Stories are everywhere, and they’re not just for children. Here’s a sampling of local resources for story lovers of all ages, along with pictures of books currently featured in the “Storyline Online” program of the Screen Actors Guild Foundation.
South Mountain Community College is home to the SMCC Storytelling Institute — which offers programs for students and performances open (and often free) to the public.
Their October calendar includes “Stories for Hispanic Heritate Month” (Oct 1), “Myth Informed” (Oct 11) and the “Fall Storytelling Festival” (Oct 21-22).
Other storytelling events this academic year include the “Storytelling Student Concert” (Dec 3), “Folktales for Grown-ups” (Feb 2), “Storytelling for Black History Month” (Feb 18), the “Community Storytelling Festival” (Apr 8).
Traveling storytellers often share their tales with Valley audiences at performing arts venues such as the Scottsdale Center for the Performing Arts — which presents “John Lithgow in Stories by Heart” on Oct 21 & 22, and “Spalding Gray: Stories Left to Tell” on Jan 21, 2011.
Turns out he’s quite the Renaissance man — smart and skilled in the ways of poetry, theater, music, writing and more. He’s even authored children’s books that I suspect I am still young enough to enjoy.
I can’t imagine anyone (outside of Minnesota) who might be as gifted in the art of storytelling. It’s not surprising given “Lithgow’s belief that storytelling is the unacknowledged tie that binds humanity.”
“Spalding Gray: Stories Left to Tell” features words by Spalding Gray, a longtime friend of the Scottsdale Center for the Performing Arts. The 95 minute piece (suitable for ages 16+) will be performed by a four-person ensemble and a local guest reader. Though he died in 2004, Spalding’s “work lives on in this funny, poignant and ultimately life-affirming play.”
Changing Hands Bookstore in Tempe regularly hosts storytimes for youth, including a 10:15am storytime for families with toddlers and preschoolers held each Thursday (the 2nd Thursday of each month features a bilingual Spanish/English storytime). Also watch for special storytimes on Saturdays — including a “Cooking Storytime” at 10am on Sat, Oct 9.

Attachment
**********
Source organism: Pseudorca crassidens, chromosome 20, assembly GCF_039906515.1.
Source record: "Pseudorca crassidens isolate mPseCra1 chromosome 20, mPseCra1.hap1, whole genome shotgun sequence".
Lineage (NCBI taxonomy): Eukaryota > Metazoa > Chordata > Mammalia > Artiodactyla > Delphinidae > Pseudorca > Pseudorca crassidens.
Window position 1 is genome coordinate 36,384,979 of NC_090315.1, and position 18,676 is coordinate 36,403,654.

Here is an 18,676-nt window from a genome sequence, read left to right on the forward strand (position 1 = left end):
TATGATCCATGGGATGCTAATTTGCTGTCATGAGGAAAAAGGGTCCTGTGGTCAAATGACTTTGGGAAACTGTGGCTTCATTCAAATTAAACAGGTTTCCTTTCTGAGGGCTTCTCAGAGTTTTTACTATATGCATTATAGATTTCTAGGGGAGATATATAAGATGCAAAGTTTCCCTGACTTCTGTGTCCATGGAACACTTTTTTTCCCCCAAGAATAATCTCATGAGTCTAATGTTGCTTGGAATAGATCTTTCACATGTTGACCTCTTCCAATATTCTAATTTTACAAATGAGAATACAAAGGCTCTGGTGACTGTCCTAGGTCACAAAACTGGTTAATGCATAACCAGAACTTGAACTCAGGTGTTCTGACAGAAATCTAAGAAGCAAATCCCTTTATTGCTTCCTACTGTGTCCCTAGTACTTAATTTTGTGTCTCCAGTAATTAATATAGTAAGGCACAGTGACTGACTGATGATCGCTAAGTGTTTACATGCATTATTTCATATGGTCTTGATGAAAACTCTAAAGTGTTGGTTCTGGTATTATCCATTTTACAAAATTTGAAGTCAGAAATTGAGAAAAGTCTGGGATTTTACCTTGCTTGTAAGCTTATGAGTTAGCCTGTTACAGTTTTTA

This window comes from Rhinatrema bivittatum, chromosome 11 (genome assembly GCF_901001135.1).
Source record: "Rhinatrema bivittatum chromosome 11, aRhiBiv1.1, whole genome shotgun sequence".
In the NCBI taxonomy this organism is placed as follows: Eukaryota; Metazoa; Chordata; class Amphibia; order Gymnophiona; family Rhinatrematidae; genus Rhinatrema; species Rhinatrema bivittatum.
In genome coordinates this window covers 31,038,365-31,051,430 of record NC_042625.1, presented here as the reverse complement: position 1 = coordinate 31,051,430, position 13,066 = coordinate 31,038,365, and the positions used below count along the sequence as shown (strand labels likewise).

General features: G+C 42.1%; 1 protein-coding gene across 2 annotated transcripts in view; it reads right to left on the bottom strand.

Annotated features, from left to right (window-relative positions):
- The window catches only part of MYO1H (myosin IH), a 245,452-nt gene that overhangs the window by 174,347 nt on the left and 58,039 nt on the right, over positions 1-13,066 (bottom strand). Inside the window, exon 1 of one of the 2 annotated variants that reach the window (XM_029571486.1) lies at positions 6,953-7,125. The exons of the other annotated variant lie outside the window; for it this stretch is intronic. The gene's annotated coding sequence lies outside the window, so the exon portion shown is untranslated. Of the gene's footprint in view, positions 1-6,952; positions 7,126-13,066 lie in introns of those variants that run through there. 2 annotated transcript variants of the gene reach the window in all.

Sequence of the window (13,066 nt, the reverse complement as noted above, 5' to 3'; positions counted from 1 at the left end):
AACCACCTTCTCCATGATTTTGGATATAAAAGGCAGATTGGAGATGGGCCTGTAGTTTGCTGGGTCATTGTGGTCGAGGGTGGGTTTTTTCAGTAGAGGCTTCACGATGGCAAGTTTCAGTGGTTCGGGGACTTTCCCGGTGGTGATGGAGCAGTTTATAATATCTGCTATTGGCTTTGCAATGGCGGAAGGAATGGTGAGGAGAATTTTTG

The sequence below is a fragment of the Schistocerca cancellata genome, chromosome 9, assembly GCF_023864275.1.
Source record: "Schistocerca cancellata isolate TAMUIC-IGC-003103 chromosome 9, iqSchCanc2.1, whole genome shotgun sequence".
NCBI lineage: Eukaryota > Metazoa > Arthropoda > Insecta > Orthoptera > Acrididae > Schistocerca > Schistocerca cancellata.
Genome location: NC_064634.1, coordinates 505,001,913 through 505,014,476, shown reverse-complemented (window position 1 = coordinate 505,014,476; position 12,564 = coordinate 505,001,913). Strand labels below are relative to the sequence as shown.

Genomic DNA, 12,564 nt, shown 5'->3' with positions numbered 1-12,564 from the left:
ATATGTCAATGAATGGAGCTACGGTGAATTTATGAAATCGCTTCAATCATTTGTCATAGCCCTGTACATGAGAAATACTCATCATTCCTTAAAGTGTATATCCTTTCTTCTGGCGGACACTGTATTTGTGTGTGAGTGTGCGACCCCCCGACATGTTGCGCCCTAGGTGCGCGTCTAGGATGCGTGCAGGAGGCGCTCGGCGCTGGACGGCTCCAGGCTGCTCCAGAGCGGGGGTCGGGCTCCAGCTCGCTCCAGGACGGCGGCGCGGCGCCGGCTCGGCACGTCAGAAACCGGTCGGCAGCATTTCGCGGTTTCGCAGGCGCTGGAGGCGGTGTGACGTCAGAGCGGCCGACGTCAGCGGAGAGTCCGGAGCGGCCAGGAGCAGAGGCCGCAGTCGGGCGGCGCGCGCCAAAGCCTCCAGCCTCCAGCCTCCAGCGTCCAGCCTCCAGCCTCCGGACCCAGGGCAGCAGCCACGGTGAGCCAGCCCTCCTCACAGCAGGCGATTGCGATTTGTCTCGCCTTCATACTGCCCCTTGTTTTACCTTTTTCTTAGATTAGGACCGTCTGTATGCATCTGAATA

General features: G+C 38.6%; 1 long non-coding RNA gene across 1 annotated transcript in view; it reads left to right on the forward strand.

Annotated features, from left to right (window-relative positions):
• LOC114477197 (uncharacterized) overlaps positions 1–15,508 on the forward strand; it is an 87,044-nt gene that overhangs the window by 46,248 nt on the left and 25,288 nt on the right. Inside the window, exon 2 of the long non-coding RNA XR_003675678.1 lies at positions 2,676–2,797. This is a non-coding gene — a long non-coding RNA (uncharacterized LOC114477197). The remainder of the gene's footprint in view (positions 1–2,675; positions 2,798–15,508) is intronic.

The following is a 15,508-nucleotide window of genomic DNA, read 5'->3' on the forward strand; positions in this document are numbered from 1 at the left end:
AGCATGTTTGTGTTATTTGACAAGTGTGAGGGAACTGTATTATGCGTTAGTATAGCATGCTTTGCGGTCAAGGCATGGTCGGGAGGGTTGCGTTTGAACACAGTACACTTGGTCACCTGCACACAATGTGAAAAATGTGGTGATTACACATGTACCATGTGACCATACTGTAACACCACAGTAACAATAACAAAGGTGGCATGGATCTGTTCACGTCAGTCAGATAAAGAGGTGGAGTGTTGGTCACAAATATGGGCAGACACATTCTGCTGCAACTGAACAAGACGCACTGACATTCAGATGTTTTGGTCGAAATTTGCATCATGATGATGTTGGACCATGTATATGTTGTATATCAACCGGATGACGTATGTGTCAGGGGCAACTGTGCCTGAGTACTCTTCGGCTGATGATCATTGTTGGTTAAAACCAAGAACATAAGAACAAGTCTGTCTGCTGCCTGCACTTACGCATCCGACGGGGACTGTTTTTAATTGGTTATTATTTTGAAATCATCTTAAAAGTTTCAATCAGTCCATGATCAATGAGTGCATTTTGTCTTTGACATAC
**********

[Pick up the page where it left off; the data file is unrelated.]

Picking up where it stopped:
The Deer Valley Rock Art Center in Phoenix offers “Ollie’s Storytime Adventures” for children ages three to six and their parents. The 10am storytimes (scheduled for Oct 15, Oct 29, Nov 12 and Dec 3) introduce children to “archeology, desert wildlife, and Native American cultures.”
Sometimes the best stories come from children. The Great Arizona Puppet Theater in Phoenix presents a puppet show called “Imagine This” in November. It’s based on stories and poems written by children at Kenilworth, a pre-K through 8th grade “global community school” in the Phoenix Elementary School District #1.
Watch for storytimes at your local library, as well as other museums, bookstores and performing arts venues. If you know of a storytime not mentioned here, please comment below to let fellow readers know.
And stay tuned to the Arizona Humanities Council website — which notes that “stories convey our histories, traditions, social mores, beliefs and insights about what it means to be human.”
The council “creates opportunities for sharing these diverse stories through critical thinking and public discussion, to better understand and appreciate one another, so that we can make informed decisions about our collective future.”
Note: I felt a bit miffed recently when a broadcast journalist referred to bloggers as “blurb meisters” — In fact, many bloggers (including the “Activist Writer“) are the master storytellers of new media.
Coming up: Reel stories from the Scottsdale International Film Festival